Brontomerus cartoon - John Trotter - paintmonkeystudios-dot-com

One of our army of field correspondents, Seth Segal, sent us a scan of this cartoon from the spring 2011 issue (#97) of Prehistoric Times (yes, we’re a bit late to the party on this one). Shifty little weasels that we are, we were entertained by it, so we tracked down John Trotter at Paintmonkey Studios. He kindly sent the nice version you see above, and gave us permission to post.

I really like the idea of undescribed dinosaurs just going about their business, and then being surprised by having new names sprung on them. I can well imagine some of them being disappointed, too.

Argentina…saurus. Lizard. From. Argentina. Seriously? You know, there’s a million dinosaurs from Argentina. Why do I get stuck with the generic name that is actually generic? Nothing about how big I am? Really? I mean, I weigh, like, two Supersauruses. What’s the Latin for double-Supersaurus-rex? And here I am with Antarctosaurus–that poser’s got a whole continent in his name, and he’s not even from there! And what about that so-called “earthquake lizard”? I heard they found him wandering around all delusionsal, claiming to be 150 feet long and the biggest thing ever, and the cops had to remind him he’s just an old-ass Diplodocus. Play some more Brain Age, grandpa! Forget it. I’m gonna go hunt up Brazilsaurus and Uruguaysaurus and get a football game together… What do you mean, they haven’t been named yet? Aw, man!”


Pre-emptive note to the etymology mafia: yes, I know that Antarctosaurus means “southern lizard”, not “lizard from Antarctica”. But in this joke, Argentinosaurus is not so well-informed.

This imaginary interlude was brought to you by Becky Crew’s habit of putting words in animals’ mouths, and by Mike’s proposed moratorium on “place-saurus” names, and by the number 11.

BrontomerusRoughWeb From field correspondent Brian Engh:

A Brontomerus on the edge of a jumbled forest of partially knocked over trees. While I won’t be finishing this particular drawing I decided I want to develop this idea a bit further – I think it would be cool to show a group of brontomeri rearing and grazing on the edge of a forest where a lot of the trees are leaning and show signs of heavy grazing, particularly by giants who rear up, bear hug them and rip down their branches. I’m talking tore-up bark around hand-claw height, trees that are growing bent, but then straighten up above max-bronto height, and maybe a constellation of camptosaurs and pterosaurs living around the brontos for food and protection… anyway, just an idea. Any thoughts?

Yeah. I judge it rad. And plausible. I love the heavy texturing on Bronto and the way the background is simple and evocative at the same time. I like the idea of a forest modified by sauropods for their use. I would like to see more plants damaged by sauropods (but still surviving)–and vice versa. For the proposed full version, the camptosaurs will have to be replaced by tenontosaurs, this being the Early Cretaceous. But they’re both ornithopods, so probably no one will know or care.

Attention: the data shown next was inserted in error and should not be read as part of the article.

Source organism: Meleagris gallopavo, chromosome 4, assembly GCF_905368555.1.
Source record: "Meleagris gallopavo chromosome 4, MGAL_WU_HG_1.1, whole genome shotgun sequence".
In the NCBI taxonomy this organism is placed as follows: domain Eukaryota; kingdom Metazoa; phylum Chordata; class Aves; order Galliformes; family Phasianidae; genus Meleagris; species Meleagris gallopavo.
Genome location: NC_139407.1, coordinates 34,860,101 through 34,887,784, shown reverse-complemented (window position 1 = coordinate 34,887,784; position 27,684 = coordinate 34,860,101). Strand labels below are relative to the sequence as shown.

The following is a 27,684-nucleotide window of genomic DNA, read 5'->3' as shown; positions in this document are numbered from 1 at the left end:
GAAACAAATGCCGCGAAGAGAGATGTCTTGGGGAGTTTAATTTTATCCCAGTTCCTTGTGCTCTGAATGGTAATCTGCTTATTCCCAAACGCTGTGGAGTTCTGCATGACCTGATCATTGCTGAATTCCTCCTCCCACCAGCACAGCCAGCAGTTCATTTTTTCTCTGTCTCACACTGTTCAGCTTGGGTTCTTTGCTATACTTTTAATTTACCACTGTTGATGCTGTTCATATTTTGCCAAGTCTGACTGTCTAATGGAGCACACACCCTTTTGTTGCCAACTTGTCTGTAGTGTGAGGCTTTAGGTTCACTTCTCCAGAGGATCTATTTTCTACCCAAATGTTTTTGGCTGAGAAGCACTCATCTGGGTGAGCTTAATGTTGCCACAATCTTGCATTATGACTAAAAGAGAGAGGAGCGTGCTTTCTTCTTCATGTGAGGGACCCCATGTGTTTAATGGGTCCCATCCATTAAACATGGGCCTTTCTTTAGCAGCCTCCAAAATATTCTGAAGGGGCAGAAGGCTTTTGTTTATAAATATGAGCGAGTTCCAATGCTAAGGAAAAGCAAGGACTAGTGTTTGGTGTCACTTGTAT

Anyway, I’m pretty sure Brian wants genuine feedback, and not just predictable gushing from yours truly. The comment field is open.

Bonus Engh sketch: a rearing Miragaia. Rearing Miragaia by Brian Engh

Alexandre Fabre recently bought a French-language comic-book, Les Dinosaures by Plumeri and Bloz, and found this in the third volume:

The text reads:

Et parfois, les paléontologues font des announces très marrantes, comme le Brontomerus

… un sauropode aux jambes musclées … qui se défendrait en donnant des coups de pied!

“Aie! Un dino qui fait de kung-fu? Ils ne savent plus quoi inventer!”

Which I roughly translate as:

And sometimes, paleontologists make very funny announcements, such, as Brontomerus …

A sauropod with muscular legs … which defends itself by kicking!

“Ouch! A dino that does kung-fu? Whatever will they think of next!”

Many thanks to Alexandre for bringing it to my attention and scanning the relevant panels.

The Magi present gifts to the Christ child

I’m delighted to have the opportunity to exhibit some more Brontomerus artwork.  Once more, as with National Geographic and indeed the original life restoration in the paper, Matt and I had the opportunity to work with the artist, feeding back on an initial draft, to help get the final version as accurate as possible.

Andy Boyles is the Science Editor for Highlights for Children magazine.  They’re planning a feature on Brontomerus, and commissioned a cartoon-style life restoration from artist Robert Squier.  Here’s his first finished draft:

When Robert sent this to the magazine, he included some helpful notes:

Attached is my sketch of Brontomerus. You’ll see some spines on my sketch; I understand that some similar sauropods had them. And it looks like paleontologists haven’t found any bones that would rule out these details.